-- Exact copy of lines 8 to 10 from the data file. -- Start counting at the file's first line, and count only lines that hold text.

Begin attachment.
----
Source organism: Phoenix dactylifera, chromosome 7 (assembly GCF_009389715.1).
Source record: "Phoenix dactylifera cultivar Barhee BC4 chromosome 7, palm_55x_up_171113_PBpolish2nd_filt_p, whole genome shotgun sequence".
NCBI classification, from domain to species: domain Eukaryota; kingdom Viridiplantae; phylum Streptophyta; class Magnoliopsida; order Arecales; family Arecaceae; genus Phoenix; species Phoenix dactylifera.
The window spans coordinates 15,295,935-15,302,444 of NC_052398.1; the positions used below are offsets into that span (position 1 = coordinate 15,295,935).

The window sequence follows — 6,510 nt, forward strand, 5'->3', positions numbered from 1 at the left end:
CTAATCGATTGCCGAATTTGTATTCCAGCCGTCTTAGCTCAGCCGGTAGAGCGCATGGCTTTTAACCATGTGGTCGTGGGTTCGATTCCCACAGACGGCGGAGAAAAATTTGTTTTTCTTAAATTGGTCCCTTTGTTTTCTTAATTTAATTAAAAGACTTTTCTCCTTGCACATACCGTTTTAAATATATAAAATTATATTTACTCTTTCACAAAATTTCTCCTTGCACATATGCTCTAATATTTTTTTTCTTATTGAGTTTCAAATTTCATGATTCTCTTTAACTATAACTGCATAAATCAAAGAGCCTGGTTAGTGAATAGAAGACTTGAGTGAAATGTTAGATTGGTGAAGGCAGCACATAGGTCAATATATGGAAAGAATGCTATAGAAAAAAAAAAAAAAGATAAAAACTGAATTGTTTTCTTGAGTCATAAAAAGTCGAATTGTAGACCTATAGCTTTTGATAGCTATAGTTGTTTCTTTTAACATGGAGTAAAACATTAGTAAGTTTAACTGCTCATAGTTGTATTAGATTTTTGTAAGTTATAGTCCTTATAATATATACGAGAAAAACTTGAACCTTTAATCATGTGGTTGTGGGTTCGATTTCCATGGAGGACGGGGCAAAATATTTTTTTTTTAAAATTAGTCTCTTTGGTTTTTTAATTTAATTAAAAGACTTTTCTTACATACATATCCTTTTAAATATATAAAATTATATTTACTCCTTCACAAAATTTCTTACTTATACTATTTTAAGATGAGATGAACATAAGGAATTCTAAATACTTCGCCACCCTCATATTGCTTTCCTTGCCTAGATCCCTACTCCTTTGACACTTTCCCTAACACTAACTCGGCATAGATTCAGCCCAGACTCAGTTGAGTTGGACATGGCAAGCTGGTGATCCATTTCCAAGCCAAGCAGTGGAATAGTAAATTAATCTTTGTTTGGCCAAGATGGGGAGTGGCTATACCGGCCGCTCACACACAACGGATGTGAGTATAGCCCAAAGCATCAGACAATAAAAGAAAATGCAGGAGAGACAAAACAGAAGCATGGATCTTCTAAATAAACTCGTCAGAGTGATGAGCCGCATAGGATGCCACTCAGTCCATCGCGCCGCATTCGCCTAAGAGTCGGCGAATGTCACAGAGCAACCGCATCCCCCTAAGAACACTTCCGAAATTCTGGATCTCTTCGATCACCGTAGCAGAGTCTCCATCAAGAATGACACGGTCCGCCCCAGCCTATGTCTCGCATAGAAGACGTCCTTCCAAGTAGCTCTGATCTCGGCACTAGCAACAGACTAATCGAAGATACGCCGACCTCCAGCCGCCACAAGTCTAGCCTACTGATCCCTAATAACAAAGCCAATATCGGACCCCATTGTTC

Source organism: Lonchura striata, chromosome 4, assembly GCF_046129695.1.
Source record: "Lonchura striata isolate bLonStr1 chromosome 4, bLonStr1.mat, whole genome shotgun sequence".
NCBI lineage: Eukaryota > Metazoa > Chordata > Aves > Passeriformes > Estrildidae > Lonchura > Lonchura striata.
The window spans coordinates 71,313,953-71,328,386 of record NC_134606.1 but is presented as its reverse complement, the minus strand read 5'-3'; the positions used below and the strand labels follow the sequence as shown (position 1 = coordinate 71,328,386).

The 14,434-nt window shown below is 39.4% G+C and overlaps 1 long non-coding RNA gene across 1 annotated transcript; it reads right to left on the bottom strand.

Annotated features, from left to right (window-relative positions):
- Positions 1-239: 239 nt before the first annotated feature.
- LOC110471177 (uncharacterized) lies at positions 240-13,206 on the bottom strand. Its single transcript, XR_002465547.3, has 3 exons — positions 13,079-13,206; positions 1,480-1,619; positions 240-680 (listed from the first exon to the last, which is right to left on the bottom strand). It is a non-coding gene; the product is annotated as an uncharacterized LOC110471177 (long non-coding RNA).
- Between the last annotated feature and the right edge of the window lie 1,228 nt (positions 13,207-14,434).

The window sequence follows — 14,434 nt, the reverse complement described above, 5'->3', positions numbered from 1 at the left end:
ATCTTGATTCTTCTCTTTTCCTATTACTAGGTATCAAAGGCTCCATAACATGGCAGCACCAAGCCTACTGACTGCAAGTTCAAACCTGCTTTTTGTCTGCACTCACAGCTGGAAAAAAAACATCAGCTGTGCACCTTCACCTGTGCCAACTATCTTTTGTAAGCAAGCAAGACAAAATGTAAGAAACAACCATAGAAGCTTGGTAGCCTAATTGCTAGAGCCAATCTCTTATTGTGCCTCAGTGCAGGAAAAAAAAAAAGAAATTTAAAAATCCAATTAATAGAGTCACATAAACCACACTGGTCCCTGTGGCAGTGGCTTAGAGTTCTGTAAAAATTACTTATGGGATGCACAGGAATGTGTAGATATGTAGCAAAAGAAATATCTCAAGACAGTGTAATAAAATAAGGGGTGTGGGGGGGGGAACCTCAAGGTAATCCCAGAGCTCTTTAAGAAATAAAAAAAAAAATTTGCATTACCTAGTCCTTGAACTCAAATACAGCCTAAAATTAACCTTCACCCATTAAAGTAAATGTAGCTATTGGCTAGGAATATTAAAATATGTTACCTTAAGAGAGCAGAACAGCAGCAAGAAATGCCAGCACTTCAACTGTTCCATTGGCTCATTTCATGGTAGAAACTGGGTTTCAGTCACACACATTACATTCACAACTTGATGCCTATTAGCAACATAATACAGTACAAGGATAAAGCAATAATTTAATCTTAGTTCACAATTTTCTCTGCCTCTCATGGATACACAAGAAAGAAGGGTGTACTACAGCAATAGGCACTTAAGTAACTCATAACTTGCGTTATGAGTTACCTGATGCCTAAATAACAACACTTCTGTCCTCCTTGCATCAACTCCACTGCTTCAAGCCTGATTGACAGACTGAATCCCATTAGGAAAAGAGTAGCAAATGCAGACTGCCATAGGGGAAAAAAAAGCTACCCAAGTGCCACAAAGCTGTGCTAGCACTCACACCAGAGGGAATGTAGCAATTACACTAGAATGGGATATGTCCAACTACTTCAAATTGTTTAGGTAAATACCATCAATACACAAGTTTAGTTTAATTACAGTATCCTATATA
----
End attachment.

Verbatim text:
Source record: "Lonchura striata isolate bLonStr1 chromosome 4, bLonStr1.mat, whole genome shotgun sequence".
NCBI lineage: Eukaryota > Metazoa > Chordata > Aves > Passeriformes > Estrildidae > Lonchura > Lonchura striata.
The window spans coordinates 71,313,953-71,328,386 of record NC_134606.1 but is presented as its reverse complement, the minus strand read 5'-3'; the positions used below and the strand labels follow the sequence as shown (position 1 = coordinate 71,328,386).